The fully-adhered SBS membrane, not only provides a waterproofing layer under the shingles, but also has a perm rating of less than 0.1 perms, making it a Class I vapor retarder (as per the 2007 Supplement to the International Residential Code, ICC, 2007). This membrane will prevent exterior humidity or water absorbed by the shingles from diffusing into the roof construction from the exterior.

Spray foam was used extensively on this home to increase the home’s airtightness and provide gap- and void-free insulation of the framing cavities.

The windows exceed the IECC thermal (U value) requirements by 50% and almost 25% for solar heat gains.

The fiber cement is held off of the rigid insulation with 1x4 furring strips. These furring strips provide for an air gap that acts both as a drainage gap and ventilation gap. This allows water that penetrates past the siding to drain to the exterior; it also allows for air flow behind the cladding to help with drying of the cavity (“ventilation drying”). The drainage plane for the assembly is the housewrap installed over the structural sheathing.

 

Enclosure Design

Roof Assembly: Rafter-framed unvented attic with R-33 roof insulation: 9.25” low-density spray foam in rafter bay, 1/2” treated plywood, fully-adhered membrane, high wind-rated asphalt shingles installed over the rafters, 1/2” paperless drywall installed below rafters.

Low-density spray foam in rafter bays

 

Wall Assembly: 2x4 walls at 16” o.c. with R-16 wall insulation: 2.5” high-density spray foam in stud bay, 1/2” treated plywood, draining housewrap, 3/4” treated furring strips, fiber cement siding installed on outside face of studs, 1/2” paperless drywall installed on inside face of studs.

High-density spray foam in stud bay

 

Window Specifications: General Aluminum single-hung double pane vinyl spectrally selective Low-E: U=0.37, SHGC=0.33.

Window installed

 

Air Sealing: Maximum 2.5 in2 leakage area per 100 ft2 of enclosure area. Critical seal air sealing approach with primary air barrier maintained at interior drywall of both walls and ceiling. Secondary air barrier maintained at spray foam in both walls and roof. Adhesives and sealants used between framing members, around windows and doors, and at all mechanical and electrical penetrations through the enclosure.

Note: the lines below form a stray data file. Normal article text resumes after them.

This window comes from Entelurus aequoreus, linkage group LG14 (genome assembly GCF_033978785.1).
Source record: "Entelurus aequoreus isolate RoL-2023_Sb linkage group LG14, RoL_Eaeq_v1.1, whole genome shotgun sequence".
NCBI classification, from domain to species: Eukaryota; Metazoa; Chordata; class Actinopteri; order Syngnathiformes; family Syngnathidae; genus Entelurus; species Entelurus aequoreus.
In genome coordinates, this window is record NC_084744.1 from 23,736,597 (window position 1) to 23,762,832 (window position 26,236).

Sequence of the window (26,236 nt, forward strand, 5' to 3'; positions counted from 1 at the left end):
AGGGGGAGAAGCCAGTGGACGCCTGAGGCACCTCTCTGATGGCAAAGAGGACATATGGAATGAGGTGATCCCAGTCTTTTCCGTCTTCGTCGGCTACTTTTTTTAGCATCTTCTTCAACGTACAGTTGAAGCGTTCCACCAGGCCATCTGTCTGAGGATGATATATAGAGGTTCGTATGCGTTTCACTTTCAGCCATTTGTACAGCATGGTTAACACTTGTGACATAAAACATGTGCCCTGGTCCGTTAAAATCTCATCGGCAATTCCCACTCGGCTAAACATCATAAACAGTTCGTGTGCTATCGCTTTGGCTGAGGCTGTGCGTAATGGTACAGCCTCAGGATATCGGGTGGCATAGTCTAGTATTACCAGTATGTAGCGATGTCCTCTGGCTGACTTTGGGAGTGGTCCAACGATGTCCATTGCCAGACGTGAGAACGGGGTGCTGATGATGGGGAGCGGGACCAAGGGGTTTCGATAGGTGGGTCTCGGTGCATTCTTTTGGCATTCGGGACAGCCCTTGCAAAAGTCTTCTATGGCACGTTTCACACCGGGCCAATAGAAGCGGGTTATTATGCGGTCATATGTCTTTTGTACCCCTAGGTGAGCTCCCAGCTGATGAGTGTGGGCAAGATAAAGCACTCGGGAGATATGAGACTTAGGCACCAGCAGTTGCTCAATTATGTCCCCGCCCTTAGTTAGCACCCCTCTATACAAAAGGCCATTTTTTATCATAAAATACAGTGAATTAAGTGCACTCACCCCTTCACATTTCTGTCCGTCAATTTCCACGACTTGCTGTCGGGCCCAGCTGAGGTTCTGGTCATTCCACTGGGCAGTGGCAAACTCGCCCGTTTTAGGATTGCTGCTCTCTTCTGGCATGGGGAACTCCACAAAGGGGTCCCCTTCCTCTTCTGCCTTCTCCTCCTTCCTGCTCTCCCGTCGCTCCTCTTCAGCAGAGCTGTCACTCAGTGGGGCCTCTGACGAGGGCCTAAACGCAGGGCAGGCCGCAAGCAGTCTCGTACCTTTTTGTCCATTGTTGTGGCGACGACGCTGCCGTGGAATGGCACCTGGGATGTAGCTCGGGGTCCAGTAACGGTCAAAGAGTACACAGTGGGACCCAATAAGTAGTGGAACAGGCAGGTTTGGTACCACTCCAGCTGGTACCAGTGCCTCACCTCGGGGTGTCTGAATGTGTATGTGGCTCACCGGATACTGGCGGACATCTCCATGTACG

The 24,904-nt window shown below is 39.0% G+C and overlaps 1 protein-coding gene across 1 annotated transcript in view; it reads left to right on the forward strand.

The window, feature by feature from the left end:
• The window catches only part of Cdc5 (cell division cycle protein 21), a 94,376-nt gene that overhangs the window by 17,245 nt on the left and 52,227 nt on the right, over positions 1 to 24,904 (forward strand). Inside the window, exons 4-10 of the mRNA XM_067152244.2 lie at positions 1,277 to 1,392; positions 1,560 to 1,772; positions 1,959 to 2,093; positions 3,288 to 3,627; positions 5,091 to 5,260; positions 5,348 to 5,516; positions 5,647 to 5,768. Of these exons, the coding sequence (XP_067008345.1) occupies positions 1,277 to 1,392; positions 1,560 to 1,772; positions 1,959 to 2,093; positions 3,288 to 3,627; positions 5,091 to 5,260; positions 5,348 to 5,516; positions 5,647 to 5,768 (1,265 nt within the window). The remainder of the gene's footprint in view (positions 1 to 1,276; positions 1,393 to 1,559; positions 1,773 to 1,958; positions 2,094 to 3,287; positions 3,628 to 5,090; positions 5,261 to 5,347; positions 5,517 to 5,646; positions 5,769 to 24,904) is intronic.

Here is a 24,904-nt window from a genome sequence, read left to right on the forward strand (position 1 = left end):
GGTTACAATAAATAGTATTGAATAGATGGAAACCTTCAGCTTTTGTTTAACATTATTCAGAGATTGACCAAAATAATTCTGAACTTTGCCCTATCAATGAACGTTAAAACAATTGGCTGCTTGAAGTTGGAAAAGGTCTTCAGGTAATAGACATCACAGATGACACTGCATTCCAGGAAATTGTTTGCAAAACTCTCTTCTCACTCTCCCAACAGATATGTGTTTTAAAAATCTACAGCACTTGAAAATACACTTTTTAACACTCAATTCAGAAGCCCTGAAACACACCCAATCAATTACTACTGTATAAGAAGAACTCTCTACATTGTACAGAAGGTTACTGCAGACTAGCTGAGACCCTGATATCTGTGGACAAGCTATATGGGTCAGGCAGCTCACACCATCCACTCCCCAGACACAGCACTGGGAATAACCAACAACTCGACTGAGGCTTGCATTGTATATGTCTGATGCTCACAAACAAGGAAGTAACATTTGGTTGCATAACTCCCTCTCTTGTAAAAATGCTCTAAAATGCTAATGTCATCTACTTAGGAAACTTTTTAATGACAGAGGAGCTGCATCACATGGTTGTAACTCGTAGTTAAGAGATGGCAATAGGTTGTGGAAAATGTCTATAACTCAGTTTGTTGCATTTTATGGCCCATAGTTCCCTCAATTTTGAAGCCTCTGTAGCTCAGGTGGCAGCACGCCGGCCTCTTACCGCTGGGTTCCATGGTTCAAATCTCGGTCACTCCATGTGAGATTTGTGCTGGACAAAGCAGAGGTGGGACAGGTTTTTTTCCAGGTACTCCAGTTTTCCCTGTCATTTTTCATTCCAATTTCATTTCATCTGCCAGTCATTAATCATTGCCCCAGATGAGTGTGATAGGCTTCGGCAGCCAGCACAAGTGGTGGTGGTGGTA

Air sealing of interior drywall

 

Foundation and Floor Assembly: Concrete grade beam and adjustable pier foundation, joist-framed floor on sill beam with R-13 floor insulation: 2” foil-faced polyisocyanurate insulating sheathing installed below floor joists (all joints taped to maintain air barrier), 1/2” fiber cement protection board installed below insulating sheathing.

Foil-faced polyisocyanurate installed below floor joists

 

 

Mechanical Design

Heating, Cooling and Dehumidification: 9.6 HSPF/16.3 SEER air source heat pump with integrated dehumidification (AAON ACDM—air conditioner/heat pump with dehumidification mode). Interior unit installed in conditioned space with MERV 12 filter.

ACDM—Air conditioned/heat pump

 

Ventilation: Central fan-integrated with supply only ventilation system controlled with Aprilaire controller. Outside air intake ducted to the return side of the air handler with both motorized and manual dampers.

Local Exhaust Ventilation: Intermittent spot exhaust provided in bathrooms and kitchen.

Spot exhaust fan

 

Space Conditioning Distribution: Air handler with w/ insulated sheet metal trunks and R-4.2 flex duct run-outs installed in conditioned space. Ducted return from first floor with transfer grilles above bedroom doors.

Insulated sheet metal trunks

 

Ducted return from first floor

 

Thermostat: RobertShaw temperature and humidification/dehumidification control.

Thermostat

 

DHW: 0.94 EF electric tank water heater.

 

Lessons Learned
Lessons learned on this project include: increased efforts are needed to train trades and volunteer labor in proposed construction methods, more time needs to be spend to coordination prior to construction, clearer specification of materials and support for product selection where specified products do not exist.